'periodic daily' memory usage
dougb at FreeBSD.org
Mon Jan 28 13:59:54 PST 2008
Dag-Erling Smørgrav wrote:
> The solution I found that did work was to eliminate the loop over
> $MP and use 'find -s $MP ...' instead, which eliminates the need
> for sort. This reduces the memory requirement for 100.checksetuid
> by, oh, 80% or so, and greatly simplifies the logic.
Why don't you post that diff? Sounds like a good idea to me.
> Note that 'find -s' and find | sort may not produce the same
> output, but this only means you'll get an ugly diff the first time
> you run the new script - it won't cause any trouble later.
> An entirely different issue is why named uses so much memory...
It's a feature. :) If you're using it to resolve stuff out in the
wild, it's caching the answers to questions it has been asked (plus
whatever additional, authoritative information that was sent by the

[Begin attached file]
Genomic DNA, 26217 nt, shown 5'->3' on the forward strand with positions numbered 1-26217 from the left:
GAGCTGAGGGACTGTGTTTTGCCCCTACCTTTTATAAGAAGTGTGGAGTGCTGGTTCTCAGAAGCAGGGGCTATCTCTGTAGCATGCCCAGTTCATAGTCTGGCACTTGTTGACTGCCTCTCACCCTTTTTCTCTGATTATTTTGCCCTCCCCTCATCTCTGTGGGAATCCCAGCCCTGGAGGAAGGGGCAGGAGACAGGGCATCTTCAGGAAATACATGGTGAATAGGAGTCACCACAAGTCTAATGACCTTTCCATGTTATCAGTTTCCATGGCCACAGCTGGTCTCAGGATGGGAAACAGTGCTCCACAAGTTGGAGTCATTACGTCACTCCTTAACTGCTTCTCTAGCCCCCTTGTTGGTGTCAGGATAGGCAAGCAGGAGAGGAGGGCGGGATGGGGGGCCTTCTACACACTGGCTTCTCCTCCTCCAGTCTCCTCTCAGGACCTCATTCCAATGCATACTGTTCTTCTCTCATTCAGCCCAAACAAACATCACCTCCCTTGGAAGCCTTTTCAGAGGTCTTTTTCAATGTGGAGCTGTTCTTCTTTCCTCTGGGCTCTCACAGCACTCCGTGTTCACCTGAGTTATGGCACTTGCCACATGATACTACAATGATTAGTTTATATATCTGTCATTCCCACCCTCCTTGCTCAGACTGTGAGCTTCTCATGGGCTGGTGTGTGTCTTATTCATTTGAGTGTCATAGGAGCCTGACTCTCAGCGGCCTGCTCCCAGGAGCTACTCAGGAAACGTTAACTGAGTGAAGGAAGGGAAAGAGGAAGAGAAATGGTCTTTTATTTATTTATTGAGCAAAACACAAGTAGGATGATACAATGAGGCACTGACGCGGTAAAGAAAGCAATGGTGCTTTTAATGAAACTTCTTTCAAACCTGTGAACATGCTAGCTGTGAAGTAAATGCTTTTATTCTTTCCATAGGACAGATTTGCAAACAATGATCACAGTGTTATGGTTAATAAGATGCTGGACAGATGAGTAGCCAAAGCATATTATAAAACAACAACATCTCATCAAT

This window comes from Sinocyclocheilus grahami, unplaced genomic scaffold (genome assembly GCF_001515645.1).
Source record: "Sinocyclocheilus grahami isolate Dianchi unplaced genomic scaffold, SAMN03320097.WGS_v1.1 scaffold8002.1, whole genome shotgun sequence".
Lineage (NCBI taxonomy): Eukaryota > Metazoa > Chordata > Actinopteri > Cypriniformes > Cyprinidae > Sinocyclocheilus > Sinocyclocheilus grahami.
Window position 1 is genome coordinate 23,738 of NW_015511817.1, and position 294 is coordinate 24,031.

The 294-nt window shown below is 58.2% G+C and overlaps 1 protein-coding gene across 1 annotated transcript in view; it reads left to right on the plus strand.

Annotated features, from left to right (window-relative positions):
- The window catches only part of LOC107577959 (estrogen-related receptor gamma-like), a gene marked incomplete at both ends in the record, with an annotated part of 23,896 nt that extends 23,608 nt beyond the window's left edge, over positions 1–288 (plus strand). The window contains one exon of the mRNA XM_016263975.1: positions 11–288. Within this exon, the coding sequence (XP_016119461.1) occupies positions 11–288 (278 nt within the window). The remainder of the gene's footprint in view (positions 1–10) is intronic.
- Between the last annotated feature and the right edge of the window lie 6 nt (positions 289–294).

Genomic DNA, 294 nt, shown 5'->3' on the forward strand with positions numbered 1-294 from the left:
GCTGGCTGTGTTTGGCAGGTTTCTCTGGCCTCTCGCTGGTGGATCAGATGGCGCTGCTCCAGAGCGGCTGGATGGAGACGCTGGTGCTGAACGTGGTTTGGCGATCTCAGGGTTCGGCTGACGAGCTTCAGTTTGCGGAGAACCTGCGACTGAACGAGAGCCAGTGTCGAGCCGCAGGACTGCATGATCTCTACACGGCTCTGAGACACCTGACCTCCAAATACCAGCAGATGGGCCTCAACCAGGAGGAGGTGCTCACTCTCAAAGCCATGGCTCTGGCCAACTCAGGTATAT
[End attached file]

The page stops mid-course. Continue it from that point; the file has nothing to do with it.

remote name server). If you artificially reduce the size of the cache,
it will result in more network traffic, assuming it gets asked the
same question again. If you have a situation where you have
applications that ask a lot of questions once, or just a few times in
quick succession (mail farms often fit this profile) then reducing the
cache size probably won't hurt too much. If you have an environment
where your users ask a lot of different questions, but keep asking
them, reducing the cache is just going to shift the load elsewhere.
One thing you can do is reduce the cleaning interval, since that will
flush out the data that is past its TTL that much faster. This works
particularly well for the first scenario described above.
> does anybody know of a way to specify how much memory named may use
> for its cache?
You'll want to use BIND 9.4.2 for that if you want to do it, and take
a look at the ARM manual to get the right combination of options. I'd
tell you if I knew, but I never limit the cache on my name servers. :)
BTW, I think you mentioned that named had grown to 24M or so, FYI that
is actually a very small process size. My very lightly loaded resolver
for my home network is at 23M, with hardly any cache at all.
If I thought there was a good alternative resolver I'd recommend one,
but IMO BIND is it right now. There are a couple others in development
right now, but they are not yet ready for prime time (again, IMO).
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